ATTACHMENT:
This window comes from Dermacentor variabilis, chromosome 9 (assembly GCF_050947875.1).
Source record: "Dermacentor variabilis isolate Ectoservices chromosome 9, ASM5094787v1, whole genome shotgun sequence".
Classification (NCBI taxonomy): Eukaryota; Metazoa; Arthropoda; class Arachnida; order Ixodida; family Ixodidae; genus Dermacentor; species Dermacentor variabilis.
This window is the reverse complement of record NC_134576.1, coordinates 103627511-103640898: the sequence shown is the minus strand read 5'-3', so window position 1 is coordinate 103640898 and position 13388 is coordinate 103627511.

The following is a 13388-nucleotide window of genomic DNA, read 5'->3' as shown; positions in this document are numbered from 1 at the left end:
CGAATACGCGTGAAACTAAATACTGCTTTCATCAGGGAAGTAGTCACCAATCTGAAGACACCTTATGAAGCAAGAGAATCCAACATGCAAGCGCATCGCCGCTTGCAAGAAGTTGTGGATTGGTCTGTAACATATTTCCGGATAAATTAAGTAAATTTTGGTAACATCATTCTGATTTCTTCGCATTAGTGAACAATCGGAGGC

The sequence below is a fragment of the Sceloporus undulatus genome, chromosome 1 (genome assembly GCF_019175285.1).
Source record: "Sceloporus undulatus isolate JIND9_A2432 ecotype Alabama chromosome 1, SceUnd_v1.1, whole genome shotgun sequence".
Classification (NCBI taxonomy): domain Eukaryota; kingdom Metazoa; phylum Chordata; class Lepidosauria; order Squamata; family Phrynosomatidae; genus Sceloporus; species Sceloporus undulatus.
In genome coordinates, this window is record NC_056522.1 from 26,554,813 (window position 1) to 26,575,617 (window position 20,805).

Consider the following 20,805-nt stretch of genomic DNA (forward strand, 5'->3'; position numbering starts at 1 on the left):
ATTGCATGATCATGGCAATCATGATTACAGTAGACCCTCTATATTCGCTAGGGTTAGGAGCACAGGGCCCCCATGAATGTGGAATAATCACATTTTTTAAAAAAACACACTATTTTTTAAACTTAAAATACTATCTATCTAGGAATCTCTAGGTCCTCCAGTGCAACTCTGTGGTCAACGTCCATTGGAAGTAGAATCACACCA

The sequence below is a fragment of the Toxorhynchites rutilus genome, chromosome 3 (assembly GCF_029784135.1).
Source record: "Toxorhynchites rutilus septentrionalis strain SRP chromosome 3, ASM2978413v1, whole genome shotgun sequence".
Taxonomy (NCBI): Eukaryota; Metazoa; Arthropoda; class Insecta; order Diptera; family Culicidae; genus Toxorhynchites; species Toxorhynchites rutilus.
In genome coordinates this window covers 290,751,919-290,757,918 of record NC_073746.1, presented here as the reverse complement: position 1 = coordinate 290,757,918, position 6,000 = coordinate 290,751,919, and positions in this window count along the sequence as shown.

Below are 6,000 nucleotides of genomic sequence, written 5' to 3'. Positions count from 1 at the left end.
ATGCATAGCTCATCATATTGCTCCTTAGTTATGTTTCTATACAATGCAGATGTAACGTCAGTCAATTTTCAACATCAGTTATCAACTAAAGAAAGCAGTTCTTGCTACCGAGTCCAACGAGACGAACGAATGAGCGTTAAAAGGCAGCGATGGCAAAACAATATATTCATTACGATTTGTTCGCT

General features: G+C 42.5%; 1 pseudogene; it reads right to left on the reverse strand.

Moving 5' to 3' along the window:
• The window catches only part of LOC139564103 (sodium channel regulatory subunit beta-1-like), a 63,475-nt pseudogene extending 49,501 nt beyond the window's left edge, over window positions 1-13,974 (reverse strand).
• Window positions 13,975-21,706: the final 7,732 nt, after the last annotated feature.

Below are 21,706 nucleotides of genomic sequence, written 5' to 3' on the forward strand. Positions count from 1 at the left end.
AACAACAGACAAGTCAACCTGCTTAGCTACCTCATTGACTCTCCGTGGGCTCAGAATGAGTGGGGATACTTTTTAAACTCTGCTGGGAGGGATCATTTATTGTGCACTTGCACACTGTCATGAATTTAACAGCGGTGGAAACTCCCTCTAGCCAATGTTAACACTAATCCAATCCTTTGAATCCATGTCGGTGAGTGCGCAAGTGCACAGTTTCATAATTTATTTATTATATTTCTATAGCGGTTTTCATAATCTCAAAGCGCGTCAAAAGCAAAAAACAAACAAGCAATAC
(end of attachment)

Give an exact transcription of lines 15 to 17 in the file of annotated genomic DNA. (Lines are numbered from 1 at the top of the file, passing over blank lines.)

Taxonomy (NCBI): Eukaryota; Metazoa; Arthropoda; class Insecta; order Diptera; family Culicidae; genus Toxorhynchites; species Toxorhynchites rutilus.
In genome coordinates this window covers 290,751,919-290,757,918 of record NC_073746.1, presented here as the reverse complement: position 1 = coordinate 290,757,918, position 6,000 = coordinate 290,751,919, and positions in this window count along the sequence as shown.

Below are 6,000 nucleotides of genomic sequence, written 5' to 3'. Positions count from 1 at the left end.